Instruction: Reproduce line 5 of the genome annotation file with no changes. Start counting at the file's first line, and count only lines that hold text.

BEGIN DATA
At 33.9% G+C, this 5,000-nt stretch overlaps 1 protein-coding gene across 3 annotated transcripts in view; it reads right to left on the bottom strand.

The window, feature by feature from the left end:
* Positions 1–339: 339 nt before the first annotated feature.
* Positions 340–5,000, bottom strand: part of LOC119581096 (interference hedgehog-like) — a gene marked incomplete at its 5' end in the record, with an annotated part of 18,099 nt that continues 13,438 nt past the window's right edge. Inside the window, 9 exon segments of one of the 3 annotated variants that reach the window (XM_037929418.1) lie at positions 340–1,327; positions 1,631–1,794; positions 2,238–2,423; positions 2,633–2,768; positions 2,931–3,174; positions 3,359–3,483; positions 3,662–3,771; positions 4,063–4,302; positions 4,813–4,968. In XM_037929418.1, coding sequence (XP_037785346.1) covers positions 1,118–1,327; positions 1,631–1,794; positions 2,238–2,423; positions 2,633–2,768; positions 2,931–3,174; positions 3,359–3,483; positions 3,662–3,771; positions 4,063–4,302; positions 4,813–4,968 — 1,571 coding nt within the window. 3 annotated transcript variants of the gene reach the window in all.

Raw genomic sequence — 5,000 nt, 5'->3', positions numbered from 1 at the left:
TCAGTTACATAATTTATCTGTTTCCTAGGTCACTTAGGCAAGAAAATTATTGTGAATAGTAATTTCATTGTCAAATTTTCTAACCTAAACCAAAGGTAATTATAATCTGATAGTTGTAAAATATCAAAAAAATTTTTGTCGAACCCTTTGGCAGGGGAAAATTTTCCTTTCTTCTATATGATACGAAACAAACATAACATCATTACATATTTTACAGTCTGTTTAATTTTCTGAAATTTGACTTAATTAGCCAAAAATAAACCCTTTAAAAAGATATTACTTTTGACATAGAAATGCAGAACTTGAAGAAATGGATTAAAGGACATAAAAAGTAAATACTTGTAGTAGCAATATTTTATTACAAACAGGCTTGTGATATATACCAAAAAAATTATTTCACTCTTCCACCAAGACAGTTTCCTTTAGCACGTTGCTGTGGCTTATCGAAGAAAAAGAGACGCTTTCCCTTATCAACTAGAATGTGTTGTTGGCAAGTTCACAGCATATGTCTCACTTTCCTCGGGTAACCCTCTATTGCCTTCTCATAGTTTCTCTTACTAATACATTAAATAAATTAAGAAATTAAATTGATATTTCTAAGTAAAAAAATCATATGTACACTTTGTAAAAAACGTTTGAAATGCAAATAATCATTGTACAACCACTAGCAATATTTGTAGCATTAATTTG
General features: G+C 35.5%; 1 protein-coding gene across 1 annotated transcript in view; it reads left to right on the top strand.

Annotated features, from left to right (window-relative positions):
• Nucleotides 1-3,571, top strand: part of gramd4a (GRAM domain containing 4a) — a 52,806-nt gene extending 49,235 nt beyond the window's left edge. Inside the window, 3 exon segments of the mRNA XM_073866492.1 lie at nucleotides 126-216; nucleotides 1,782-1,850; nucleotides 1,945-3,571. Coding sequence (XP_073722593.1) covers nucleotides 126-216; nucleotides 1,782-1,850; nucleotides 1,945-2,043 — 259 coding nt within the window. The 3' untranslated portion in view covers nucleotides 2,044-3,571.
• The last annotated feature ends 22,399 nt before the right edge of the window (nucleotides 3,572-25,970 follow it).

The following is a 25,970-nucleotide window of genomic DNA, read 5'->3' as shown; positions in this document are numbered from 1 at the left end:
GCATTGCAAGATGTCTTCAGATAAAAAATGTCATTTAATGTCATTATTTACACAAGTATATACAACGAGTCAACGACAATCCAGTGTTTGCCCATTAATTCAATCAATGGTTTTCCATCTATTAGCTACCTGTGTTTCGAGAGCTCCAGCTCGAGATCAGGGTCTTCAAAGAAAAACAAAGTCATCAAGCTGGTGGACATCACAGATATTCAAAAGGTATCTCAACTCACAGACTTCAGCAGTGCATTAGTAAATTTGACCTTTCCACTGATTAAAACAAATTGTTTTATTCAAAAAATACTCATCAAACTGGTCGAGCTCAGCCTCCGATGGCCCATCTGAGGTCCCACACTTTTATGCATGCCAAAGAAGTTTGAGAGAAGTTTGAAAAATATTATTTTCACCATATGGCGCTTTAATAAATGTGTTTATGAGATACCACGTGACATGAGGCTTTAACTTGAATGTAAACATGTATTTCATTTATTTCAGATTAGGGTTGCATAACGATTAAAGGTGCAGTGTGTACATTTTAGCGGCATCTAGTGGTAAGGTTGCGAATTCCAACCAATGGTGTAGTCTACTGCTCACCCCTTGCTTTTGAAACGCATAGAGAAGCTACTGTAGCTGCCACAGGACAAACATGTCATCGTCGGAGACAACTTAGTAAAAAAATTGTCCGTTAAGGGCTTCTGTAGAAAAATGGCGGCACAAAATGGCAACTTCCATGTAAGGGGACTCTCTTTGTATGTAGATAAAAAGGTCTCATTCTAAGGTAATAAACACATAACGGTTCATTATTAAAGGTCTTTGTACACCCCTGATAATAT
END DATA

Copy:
Raw genomic sequence — 5,000 nt, 5'->3', positions numbered from 1 at the left: